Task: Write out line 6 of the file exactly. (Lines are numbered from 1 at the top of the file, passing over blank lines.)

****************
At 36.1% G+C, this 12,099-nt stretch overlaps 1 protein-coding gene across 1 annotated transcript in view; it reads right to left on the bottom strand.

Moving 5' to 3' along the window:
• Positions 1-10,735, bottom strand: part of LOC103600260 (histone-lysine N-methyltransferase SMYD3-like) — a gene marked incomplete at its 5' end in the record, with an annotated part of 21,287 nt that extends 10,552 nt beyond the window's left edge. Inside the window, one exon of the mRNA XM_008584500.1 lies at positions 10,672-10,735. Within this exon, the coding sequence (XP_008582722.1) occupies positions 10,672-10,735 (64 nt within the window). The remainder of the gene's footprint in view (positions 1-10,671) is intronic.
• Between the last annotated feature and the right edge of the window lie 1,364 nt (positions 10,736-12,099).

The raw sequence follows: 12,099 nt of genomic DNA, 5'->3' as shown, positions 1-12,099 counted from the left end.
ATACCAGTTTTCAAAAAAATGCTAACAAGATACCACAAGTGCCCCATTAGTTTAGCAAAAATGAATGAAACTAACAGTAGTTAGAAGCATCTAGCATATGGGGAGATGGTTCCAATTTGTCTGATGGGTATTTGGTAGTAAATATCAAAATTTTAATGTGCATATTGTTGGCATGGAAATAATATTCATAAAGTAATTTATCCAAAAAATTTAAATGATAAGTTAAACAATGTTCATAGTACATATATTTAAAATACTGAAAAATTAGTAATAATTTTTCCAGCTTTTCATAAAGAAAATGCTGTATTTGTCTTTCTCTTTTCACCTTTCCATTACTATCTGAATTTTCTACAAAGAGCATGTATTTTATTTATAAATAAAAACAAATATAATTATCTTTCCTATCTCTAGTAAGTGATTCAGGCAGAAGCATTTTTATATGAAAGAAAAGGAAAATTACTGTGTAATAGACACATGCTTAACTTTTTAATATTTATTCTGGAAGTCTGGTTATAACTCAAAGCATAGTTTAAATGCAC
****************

ATACCAGTTTTCAAAAAAATGCTAACAAGATACCACAAGTGCCCCATTAGTTTAGCAAAAATGAATGAAACTAACAGTAGTTAGAAGCATCTAGCATATGGGGAGATGGTTCCAATTTGTCTGATGGGTATTTGGTAGTAAATATCAAAATTTTAATGTGCATATTGTTGGCATGGAAATAATATTCATAAAGTAATTTATCCAAAAAATTTAAATGATAAGTTAAACAATGTTCATAGTACATATATTTAAAATACTGAAAAATTAGTAATAATTTTTCCAGCTTTTCATAAAGAAAATGCTGTATTTGTCTTTCTCTTTTCACCTTTCCATTACTATCTGAATTTTCTACAAAGAGCATGTATTTTATTTATAAATAAAAACAAATATAATTATCTTTCCTATCTCTAGTAAGTGATTCAGGCAGAAGCATTTTTATATGAAAGAAAAGGAAAATTACTGTGTAATAGACACATGCTTAACTTTTTAATATTTATTCTGGAAGTCTGGTTATAACTCAAAGCATAGTTTAAATGCAC